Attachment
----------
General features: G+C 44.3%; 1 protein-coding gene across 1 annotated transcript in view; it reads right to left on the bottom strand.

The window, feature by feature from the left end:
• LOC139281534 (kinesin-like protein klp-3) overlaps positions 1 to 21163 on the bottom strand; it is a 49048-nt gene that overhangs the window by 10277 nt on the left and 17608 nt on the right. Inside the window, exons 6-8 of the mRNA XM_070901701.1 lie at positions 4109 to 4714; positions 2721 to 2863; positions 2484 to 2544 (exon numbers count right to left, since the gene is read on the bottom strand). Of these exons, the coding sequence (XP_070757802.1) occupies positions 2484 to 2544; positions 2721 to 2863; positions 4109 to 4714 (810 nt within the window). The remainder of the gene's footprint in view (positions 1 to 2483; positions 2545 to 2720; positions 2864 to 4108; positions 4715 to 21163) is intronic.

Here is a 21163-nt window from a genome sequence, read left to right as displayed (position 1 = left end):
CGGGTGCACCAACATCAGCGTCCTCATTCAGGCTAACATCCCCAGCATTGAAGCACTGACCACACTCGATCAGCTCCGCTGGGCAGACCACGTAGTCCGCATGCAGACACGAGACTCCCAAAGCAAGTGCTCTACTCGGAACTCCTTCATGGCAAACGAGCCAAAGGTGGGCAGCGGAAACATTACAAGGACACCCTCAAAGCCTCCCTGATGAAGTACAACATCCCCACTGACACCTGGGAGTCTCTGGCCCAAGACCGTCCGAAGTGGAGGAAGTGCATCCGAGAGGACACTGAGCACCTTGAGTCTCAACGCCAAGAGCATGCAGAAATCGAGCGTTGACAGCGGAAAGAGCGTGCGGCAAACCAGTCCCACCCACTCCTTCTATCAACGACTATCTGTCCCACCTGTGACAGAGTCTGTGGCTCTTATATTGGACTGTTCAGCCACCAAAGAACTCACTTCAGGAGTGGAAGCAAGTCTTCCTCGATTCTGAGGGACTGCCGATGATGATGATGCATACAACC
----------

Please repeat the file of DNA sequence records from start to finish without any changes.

General features: G+C 44.3%; 1 protein-coding gene across 1 annotated transcript in view; it reads right to left on the bottom strand.

The window, feature by feature from the left end:
• LOC139281534 (kinesin-like protein klp-3) overlaps positions 1 to 21163 on the bottom strand; it is a 49048-nt gene that overhangs the window by 10277 nt on the left and 17608 nt on the right. Inside the window, exons 6-8 of the mRNA XM_070901701.1 lie at positions 4109 to 4714; positions 2721 to 2863; positions 2484 to 2544 (exon numbers count right to left, since the gene is read on the bottom strand). Of these exons, the coding sequence (XP_070757802.1) occupies positions 2484 to 2544; positions 2721 to 2863; positions 4109 to 4714 (810 nt within the window). The remainder of the gene's footprint in view (positions 1 to 2483; positions 2545 to 2720; positions 2864 to 4108; positions 4715 to 21163) is intronic.

Here is a 21163-nt window from a genome sequence, read left to right as displayed (position 1 = left end):
CGGGTGCACCAACATCAGCGTCCTCATTCAGGCTAACATCCCCAGCATTGAAGCACTGACCACACTCGATCAGCTCCGCTGGGCAGACCACGTAGTCCGCATGCAGACACGAGACTCCCAAAGCAAGTGCTCTACTCGGAACTCCTTCATGGCAAACGAGCCAAAGGTGGGCAGCGGAAACATTACAAGGACACCCTCAAAGCCTCCCTGATGAAGTACAACATCCCCACTGACACCTGGGAGTCTCTGGCCCAAGACCGTCCGAAGTGGAGGAAGTGCATCCGAGAGGACACTGAGCACCTTGAGTCTCAACGCCAAGAGCATGCAGAAATCGAGCGTTGACAGCGGAAAGAGCGTGCGGCAAACCAGTCCCACCCACTCCTTCTATCAACGACTATCTGTCCCACCTGTGACAGAGTCTGTGGCTCTTATATTGGACTGTTCAGCCACCAAAGAACTCACTTCAGGAGTGGAAGCAAGTCTTCCTCGATTCTGAGGGACTGCCGATGATGATGATGCATACAACC